From there we went to see the fish tank:
The learning center area was covered with nets.
We asked, is this to keep birds out?
No, said the guide, it's to keep the flies out.
When we got to the fish tank I figured I understood: it smells.
There, I said it :-)
Other than the odor, this is a wholesome, well rounded and self sufficient ecological system.
They have a fish pond. The fish swim around, doing their fishy things, and excrete fish-manure.
Water from the fish tank is sent to the Ebb and Flow setup, a two-storied structure standing near the pond.
The top level is a basin filled with clay pellets, or "Tuf".
In Israel this comes from the volcanic rocks of the Golan Heights. It's a very porous material, popular as a garden filler. There was some coconut straw mixed with the pellets.
A whole culture of different and rather large plants lives in the top basin. Their roots tangle and weave thru the pellets, which serve as a ground to hold on to.
Now here's the elegant part:
Beneath the plant basin, is a water basin, filled with the fishy water.
A combination of physical principles, such as the Bernoulli Principle and siphon action, cause the water from the bottom basin to get pushed up into the growing basin – with no external power. No electricity, no human work needed!
The water flows up into the top growing basin, flooding it.
The Tuf pellets filter the fishy water for both the plant's and the fish's benefit.
When the basin fills up, a bell-siphon causes the water to drain back down to the bottom basin.
This cycle of water keeps the plant's roots fed, watered and aerated regularly, and filters the water for the fish, who in turn create more nutrients for the plants, and we've come full circle in this beautiful ecological cycle.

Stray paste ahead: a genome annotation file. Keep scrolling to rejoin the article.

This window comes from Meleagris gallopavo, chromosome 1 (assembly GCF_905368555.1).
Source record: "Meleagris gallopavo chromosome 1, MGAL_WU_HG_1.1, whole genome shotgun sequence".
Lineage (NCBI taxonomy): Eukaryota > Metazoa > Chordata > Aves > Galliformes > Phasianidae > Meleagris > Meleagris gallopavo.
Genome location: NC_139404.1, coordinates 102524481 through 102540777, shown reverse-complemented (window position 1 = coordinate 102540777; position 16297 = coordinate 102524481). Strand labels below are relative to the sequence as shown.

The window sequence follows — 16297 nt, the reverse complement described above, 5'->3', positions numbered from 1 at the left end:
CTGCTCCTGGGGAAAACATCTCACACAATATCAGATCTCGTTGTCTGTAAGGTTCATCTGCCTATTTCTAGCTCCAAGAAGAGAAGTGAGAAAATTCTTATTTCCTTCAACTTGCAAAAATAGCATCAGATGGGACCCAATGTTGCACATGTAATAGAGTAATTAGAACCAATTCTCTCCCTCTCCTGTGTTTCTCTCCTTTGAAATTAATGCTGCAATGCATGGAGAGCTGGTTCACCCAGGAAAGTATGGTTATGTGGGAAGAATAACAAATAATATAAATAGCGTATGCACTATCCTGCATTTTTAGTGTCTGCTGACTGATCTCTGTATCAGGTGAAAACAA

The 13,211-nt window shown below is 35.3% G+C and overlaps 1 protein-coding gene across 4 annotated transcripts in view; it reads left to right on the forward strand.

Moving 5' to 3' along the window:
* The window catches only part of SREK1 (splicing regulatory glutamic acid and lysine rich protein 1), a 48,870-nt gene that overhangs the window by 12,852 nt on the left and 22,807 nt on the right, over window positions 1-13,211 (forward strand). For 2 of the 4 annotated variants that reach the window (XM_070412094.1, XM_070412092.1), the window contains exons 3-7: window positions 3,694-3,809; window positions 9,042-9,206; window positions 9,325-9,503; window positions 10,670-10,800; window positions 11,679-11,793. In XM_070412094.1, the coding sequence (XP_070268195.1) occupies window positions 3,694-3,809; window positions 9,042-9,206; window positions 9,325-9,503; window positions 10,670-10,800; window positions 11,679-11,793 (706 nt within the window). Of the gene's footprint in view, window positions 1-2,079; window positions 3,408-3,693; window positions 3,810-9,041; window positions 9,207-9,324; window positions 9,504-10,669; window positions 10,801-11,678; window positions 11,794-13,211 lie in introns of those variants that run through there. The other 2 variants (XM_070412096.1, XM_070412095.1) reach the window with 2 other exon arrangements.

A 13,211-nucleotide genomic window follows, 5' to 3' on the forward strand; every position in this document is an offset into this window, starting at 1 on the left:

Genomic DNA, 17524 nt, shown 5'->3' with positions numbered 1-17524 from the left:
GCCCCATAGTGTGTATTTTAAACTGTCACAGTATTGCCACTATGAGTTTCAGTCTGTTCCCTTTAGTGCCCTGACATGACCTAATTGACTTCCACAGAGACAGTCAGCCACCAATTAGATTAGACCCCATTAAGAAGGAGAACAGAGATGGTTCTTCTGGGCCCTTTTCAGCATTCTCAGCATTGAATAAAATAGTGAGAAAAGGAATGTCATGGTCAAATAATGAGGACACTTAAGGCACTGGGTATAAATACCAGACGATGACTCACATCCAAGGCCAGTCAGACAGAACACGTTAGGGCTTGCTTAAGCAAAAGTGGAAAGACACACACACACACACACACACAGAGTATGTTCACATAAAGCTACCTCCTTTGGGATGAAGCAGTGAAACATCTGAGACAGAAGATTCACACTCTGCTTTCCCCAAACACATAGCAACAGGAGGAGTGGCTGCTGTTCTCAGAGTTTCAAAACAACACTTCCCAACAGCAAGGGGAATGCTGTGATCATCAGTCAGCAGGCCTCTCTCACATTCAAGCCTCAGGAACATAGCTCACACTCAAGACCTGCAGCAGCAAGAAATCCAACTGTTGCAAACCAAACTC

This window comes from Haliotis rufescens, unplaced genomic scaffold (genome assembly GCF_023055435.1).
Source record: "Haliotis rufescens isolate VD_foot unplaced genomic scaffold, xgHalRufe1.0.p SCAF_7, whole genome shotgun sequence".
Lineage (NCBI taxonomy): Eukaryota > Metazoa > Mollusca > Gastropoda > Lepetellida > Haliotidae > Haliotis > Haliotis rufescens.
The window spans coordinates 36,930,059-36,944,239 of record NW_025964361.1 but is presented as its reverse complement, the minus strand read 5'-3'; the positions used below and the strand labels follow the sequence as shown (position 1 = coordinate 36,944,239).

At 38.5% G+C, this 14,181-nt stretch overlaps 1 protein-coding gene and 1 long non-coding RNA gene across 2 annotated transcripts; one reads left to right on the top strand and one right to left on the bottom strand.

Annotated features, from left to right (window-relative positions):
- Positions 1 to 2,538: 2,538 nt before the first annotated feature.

Once you get the basic principle, you realize there's an infinite variety to hydroponic farming.
You can easily start small in your own home.
How about this vertical stack:
It's filled with Tuf or clay pellets, the nutrient solution flows and moves in the stack by capillary suction, and it's a great way to grow lettuce and herbs using as little water and space as possible.
At the Yarok Bair website you can order two types of kits:
A Small box for growing herbs,
And an NFT pipe system that you can put on your rooftop or porch and start your own city farming.
Other than direct hydroponics the learning center also had a composter tent that makes BioGas.
It's an off-the-grid, independent system:
Just outside the Yarok Bair learning center there's a tree nursery, and a City Bee Hive.
I was so happy to see the bees.
The Bio-Dynamic Urban Bee Growing Center for the Dan area is an attempt to help the bee population and restore them, especially in this dense metropolis.
The buzzing bees were a lovely finale to our hydroponics tour.
I wish all the rooftops in Tel Aviv would adopt a bee and a tree.
Back down inside the shopping mall we found the Green In The City Refrigerator:
Everyday, the Dizengof Center's Hydroponic Farm puts out fresh produce in the fridge. You can come a buy hydroponic greens directly from the source!
There's no cashier, only a credit card slot.
Swipe your card, enjoy a clean world.
Follow Israel Illustrated on Instagram: